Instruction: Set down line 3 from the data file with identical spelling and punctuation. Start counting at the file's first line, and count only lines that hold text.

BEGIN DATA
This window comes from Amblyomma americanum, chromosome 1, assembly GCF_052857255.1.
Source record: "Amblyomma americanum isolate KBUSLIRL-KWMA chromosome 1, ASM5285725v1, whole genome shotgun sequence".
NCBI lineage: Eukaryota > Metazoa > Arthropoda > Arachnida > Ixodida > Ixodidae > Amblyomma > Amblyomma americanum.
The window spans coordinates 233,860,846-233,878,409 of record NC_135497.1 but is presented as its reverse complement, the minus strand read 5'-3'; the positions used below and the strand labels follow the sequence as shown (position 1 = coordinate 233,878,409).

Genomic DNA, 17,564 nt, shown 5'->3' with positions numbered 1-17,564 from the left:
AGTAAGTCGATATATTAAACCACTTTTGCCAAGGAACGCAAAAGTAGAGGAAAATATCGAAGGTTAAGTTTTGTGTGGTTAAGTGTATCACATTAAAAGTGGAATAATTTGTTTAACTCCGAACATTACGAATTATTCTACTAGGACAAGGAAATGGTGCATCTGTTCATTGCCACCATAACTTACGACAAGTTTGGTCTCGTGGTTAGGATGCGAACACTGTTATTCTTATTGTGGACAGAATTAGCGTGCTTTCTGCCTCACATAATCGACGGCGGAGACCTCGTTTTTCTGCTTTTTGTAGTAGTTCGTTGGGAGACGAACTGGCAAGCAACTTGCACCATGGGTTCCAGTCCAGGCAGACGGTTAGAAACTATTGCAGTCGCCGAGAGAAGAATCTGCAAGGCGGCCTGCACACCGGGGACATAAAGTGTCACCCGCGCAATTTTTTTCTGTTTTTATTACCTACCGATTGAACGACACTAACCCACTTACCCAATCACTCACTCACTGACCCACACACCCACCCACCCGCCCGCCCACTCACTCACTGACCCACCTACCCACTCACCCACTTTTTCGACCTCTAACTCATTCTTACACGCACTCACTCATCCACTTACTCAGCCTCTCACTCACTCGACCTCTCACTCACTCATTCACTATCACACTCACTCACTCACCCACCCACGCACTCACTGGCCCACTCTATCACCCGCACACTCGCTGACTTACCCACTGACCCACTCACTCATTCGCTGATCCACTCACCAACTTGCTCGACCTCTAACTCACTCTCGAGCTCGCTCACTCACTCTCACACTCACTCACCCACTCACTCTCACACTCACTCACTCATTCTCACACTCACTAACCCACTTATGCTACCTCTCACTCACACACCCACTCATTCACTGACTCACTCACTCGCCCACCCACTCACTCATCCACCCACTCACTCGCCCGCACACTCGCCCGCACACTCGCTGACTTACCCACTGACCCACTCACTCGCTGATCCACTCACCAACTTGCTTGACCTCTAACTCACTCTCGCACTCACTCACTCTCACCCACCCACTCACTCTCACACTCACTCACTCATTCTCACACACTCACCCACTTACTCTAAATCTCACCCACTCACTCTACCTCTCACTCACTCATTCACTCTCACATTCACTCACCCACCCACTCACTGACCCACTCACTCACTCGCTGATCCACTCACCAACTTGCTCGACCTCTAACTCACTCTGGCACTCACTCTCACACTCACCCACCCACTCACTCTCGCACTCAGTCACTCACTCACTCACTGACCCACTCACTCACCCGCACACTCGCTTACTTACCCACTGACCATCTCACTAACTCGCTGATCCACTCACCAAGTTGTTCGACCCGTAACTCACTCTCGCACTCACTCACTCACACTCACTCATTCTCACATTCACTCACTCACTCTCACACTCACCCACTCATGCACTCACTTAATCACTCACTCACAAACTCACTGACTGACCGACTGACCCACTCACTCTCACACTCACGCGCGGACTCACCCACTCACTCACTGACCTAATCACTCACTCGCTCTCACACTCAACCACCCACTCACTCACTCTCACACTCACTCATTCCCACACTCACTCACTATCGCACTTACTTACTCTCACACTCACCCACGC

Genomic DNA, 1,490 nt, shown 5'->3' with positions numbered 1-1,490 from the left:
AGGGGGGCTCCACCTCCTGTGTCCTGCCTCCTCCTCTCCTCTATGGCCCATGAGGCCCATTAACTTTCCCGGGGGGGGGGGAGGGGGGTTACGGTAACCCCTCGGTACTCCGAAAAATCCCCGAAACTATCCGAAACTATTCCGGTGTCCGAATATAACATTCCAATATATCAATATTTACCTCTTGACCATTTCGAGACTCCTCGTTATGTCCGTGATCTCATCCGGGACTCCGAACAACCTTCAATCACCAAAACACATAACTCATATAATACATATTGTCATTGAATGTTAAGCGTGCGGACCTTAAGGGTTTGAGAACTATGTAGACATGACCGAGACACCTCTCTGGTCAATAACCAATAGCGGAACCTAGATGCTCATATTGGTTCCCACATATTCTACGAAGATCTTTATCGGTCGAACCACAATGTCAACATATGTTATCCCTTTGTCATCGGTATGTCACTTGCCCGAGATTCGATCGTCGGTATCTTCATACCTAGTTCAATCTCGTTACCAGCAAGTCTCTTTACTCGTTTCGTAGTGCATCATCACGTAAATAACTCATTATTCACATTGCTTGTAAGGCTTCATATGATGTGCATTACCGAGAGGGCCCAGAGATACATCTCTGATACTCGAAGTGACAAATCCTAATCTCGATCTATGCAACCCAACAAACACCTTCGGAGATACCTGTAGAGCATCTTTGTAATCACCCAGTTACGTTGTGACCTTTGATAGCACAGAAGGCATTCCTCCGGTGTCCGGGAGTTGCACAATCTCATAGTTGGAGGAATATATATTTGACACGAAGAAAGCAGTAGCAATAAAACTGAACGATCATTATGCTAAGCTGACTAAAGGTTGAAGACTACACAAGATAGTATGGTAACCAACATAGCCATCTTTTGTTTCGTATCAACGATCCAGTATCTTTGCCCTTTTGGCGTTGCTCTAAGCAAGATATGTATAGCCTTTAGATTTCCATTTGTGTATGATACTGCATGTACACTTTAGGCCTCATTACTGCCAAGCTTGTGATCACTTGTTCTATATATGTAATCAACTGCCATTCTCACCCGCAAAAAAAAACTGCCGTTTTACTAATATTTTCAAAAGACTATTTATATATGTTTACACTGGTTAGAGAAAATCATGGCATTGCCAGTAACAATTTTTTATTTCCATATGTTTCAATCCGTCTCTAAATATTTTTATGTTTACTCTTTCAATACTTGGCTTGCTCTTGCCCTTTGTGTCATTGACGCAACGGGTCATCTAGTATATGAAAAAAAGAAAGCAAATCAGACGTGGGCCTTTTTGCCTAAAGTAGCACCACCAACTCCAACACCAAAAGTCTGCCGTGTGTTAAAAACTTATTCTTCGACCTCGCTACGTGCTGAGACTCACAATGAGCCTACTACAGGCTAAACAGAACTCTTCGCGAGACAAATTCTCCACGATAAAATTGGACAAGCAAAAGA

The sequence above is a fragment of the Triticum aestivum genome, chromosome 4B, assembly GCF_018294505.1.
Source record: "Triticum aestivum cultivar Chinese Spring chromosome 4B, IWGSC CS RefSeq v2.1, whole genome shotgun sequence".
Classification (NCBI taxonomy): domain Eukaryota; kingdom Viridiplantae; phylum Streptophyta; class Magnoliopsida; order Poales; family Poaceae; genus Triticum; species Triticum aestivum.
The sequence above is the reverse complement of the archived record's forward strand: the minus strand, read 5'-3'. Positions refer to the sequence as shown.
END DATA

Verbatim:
NCBI lineage: Eukaryota > Metazoa > Arthropoda > Arachnida > Ixodida > Ixodidae > Amblyomma > Amblyomma americanum.